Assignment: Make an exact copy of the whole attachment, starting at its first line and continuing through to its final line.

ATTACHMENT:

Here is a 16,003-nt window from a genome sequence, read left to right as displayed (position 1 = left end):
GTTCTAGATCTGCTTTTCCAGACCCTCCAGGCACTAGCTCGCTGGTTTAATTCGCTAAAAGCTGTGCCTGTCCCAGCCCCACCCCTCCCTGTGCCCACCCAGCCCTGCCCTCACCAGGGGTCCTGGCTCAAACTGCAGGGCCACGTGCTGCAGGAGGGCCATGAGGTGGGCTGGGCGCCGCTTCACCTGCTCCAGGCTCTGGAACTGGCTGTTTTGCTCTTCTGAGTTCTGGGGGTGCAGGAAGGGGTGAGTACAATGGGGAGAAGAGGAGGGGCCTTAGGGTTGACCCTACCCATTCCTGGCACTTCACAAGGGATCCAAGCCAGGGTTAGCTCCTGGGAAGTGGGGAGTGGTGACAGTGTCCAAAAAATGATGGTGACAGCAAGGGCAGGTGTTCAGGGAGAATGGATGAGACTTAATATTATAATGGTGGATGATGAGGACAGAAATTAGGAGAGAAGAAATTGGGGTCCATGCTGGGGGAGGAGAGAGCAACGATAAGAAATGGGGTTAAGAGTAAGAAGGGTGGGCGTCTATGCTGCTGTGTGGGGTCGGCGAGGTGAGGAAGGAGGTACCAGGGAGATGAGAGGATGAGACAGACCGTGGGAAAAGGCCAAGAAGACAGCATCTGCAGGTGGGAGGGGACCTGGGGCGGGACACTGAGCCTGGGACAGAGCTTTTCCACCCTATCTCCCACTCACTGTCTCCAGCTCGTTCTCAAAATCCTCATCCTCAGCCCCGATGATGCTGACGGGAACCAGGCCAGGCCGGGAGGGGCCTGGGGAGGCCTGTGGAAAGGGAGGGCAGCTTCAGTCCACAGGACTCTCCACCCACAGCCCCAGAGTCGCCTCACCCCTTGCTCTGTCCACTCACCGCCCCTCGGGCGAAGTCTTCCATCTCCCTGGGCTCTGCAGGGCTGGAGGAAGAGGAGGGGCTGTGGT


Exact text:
Here is a 16,003-nt window from a genome sequence, read left to right as displayed (position 1 = left end):
GTTCTAGATCTGCTTTTCCAGACCCTCCAGGCACTAGCTCGCTGGTTTAATTCGCTAAAAGCTGTGCCTGTCCCAGCCCCACCCCTCCCTGTGCCCACCCAGCCCTGCCCTCACCAGGGGTCCTGGCTCAAACTGCAGGGCCACGTGCTGCAGGAGGGCCATGAGGTGGGCTGGGCGCCGCTTCACCTGCTCCAGGCTCTGGAACTGGCTGTTTTGCTCTTCTGAGTTCTGGGGGTGCAGGAAGGGGTGAGTACAATGGGGAGAAGAGGAGGGGCCTTAGGGTTGACCCTACCCATTCCTGGCACTTCACAAGGGATCCAAGCCAGGGTTAGCTCCTGGGAAGTGGGGAGTGGTGACAGTGTCCAAAAAATGATGGTGACAGCAAGGGCAGGTGTTCAGGGAGAATGGATGAGACTTAATATTATAATGGTGGATGATGAGGACAGAAATTAGGAGAGAAGAAATTGGGGTCCATGCTGGGGGAGGAGAGAGCAACGATAAGAAATGGGGTTAAGAGTAAGAAGGGTGGGCGTCTATGCTGCTGTGTGGGGTCGGCGAGGTGAGGAAGGAGGTACCAGGGAGATGAGAGGATGAGACAGACCGTGGGAAAAGGCCAAGAAGACAGCATCTGCAGGTGGGAGGGGACCTGGGGCGGGACACTGAGCCTGGGACAGAGCTTTTCCACCCTATCTCCCACTCACTGTCTCCAGCTCGTTCTCAAAATCCTCATCCTCAGCCCCGATGATGCTGACGGGAACCAGGCCAGGCCGGGAGGGGCCTGGGGAGGCCTGTGGAAAGGGAGGGCAGCTTCAGTCCACAGGACTCTCCACCCACAGCCCCAGAGTCGCCTCACCCCTTGCTCTGTCCACTCACCGCCCCTCGGGCGAAGTCTTCCATCTCCCTGGGCTCTGCAGGGCTGGAGGAAGAGGAGGGGCTGTGGT